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The other point you’re missing is that it is quite acceptable and not unusual for US Sports fans to follow football, baseball, basket ball and hockey teams, so they aren’t really competing.

Also, the seasons for each sport tend to be a lot shorter so there is only a small overlap - football is an autumn sport, hockey is for the winter and baseball in the summer (no idea about basketball).
Tom hughes
5   Posted 21/11/2007 at 08:18:18

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Andrew, just a quick aside.... have you a brother named colin (from fazak originally)?
Tommy Jones
6   Posted 21/11/2007 at 08:12:41

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Gary you make some good points but listen mate if these get a sniff of support for the ground move you are doomed mate, your opinion will be torn to shreads. You are wrong they are right end of story. Mention Kirkby and you might aswell say I support the RS, that is how narrow minded these people are, they are the true blues (so they believe) and if you do not agree you are a traitor and cant be a true blue. It will divide this club mark my words there are to many militants who are now on a crusade to discredit anyone who voted yes and supports the move. Shame though because I happen to know one of these KEIOC and he hardly goes the match, his Mrs wont let him go true Blue my arse.
Andrew Sherry
7   Posted 21/11/2007 at 08:22:56

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Tom - sorry, not guilty of having that brother.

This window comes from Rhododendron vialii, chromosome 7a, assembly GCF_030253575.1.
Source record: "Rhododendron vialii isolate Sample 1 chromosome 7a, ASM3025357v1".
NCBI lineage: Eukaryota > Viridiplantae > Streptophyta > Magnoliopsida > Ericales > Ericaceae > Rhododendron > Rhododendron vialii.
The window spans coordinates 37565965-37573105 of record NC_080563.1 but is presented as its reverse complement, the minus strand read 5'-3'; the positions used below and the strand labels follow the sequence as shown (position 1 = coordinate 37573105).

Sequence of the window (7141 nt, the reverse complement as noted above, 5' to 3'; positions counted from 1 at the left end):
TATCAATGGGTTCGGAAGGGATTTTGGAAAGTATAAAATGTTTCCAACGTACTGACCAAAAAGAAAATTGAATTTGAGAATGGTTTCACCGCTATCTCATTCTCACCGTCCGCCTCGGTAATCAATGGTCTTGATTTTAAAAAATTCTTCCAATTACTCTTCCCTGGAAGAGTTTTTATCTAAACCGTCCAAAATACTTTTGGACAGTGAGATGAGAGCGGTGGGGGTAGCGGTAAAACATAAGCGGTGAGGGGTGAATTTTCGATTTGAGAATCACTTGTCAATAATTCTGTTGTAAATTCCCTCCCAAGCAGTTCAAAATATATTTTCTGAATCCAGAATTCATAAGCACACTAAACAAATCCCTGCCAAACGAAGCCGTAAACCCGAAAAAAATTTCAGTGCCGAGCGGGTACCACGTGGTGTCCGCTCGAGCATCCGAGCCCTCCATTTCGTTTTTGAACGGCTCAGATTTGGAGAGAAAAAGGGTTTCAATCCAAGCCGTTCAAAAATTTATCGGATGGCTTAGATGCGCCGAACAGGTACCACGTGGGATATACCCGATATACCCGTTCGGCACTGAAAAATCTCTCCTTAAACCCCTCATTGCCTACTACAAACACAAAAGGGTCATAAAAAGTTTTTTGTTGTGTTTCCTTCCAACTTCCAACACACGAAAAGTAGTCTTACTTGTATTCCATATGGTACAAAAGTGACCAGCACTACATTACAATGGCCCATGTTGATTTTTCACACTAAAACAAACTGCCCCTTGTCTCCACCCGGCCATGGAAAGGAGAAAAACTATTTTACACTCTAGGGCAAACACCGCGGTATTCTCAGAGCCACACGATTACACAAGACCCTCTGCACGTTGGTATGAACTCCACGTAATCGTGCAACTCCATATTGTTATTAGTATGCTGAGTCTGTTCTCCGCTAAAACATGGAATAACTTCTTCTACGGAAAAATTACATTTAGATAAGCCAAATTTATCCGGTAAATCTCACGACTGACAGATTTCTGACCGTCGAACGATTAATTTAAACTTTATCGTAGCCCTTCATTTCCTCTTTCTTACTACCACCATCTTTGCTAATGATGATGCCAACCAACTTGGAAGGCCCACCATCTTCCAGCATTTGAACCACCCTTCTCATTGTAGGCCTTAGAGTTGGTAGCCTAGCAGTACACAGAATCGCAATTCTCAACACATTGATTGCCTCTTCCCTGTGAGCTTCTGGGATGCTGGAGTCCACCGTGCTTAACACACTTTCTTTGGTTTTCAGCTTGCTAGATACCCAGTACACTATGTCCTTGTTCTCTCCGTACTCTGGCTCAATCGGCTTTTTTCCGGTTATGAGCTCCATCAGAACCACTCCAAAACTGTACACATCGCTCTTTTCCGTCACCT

Lee Spargo
8   Posted 21/11/2007 at 08:52:26

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Both the New York Giants and the New York Jets play in neighbouring New Jersey, not in New York City.

Over 80,000 fans every week.
Tom Hughes
9   Posted 21/11/2007 at 09:12:48

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Lee,
NJ population..... 8 million+, Kirkby..... 40,000, just a bit bigger than accrington. Haven’t one of these or both been trying to relocate to Manhatten? What’s the combined population of NY/NJ/Maryland? Probably more than the entire North of England. Lee check out stadium World or stadium guide, and see how many new stadia have been built in downtown areas in the US. I think the proposed new Jets stadium is in there somewhere. If you can shoe horn one into Manhatten you can do it anywhere.
Shaun Brennan
10   Posted 21/11/2007 at 09:55:45

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Please do not compare that franchise sport to ours.
James Elworthy
11   Posted 21/11/2007 at 10:01:51